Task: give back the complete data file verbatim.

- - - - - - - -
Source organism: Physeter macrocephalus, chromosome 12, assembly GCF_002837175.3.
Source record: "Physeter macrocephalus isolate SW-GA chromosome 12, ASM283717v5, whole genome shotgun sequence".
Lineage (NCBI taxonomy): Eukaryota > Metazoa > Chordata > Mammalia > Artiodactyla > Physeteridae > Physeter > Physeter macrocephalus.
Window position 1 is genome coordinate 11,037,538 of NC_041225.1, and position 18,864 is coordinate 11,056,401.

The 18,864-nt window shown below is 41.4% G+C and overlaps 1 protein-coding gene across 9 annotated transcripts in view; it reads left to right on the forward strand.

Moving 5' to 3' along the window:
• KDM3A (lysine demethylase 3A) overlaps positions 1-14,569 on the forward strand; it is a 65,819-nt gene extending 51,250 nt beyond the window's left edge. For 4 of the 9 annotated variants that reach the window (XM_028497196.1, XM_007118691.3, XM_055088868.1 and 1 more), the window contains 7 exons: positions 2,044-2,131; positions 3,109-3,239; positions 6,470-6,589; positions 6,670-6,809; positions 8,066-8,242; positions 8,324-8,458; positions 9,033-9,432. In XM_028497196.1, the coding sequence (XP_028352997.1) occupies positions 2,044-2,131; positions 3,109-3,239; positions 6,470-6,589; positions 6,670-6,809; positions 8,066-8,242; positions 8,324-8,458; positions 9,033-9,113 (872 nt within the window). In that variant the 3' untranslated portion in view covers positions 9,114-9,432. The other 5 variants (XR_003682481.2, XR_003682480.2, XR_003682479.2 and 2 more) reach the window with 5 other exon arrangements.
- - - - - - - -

Source organism: Physeter macrocephalus, chromosome 12, assembly GCF_002837175.3.
Source record: "Physeter macrocephalus isolate SW-GA chromosome 12, ASM283717v5, whole genome shotgun sequence".
Lineage (NCBI taxonomy): Eukaryota > Metazoa > Chordata > Mammalia > Artiodactyla > Physeteridae > Physeter > Physeter macrocephalus.
Window position 1 is genome coordinate 11,037,538 of NC_041225.1, and position 18,864 is coordinate 11,056,401.

The 18,864-nt window shown below is 41.4% G+C and overlaps 1 protein-coding gene across 9 annotated transcripts in view; it reads left to right on the forward strand.

Moving 5' to 3' along the window:
• KDM3A (lysine demethylase 3A) overlaps positions 1-14,569 on the forward strand; it is a 65,819-nt gene extending 51,250 nt beyond the window's left edge. For 4 of the 9 annotated variants that reach the window (XM_028497196.1, XM_007118691.3, XM_055088868.1 and 1 more), the window contains 7 exons: positions 2,044-2,131; positions 3,109-3,239; positions 6,470-6,589; positions 6,670-6,809; positions 8,066-8,242; positions 8,324-8,458; positions 9,033-9,432. In XM_028497196.1, the coding sequence (XP_028352997.1) occupies positions 2,044-2,131; positions 3,109-3,239; positions 6,470-6,589; positions 6,670-6,809; positions 8,066-8,242; positions 8,324-8,458; positions 9,033-9,113 (872 nt within the window). In that variant the 3' untranslated portion in view covers positions 9,114-9,432. The other 5 variants (XR_003682481.2, XR_003682480.2, XR_003682479.2 and 2 more) reach the window with 5 other exon arrangements.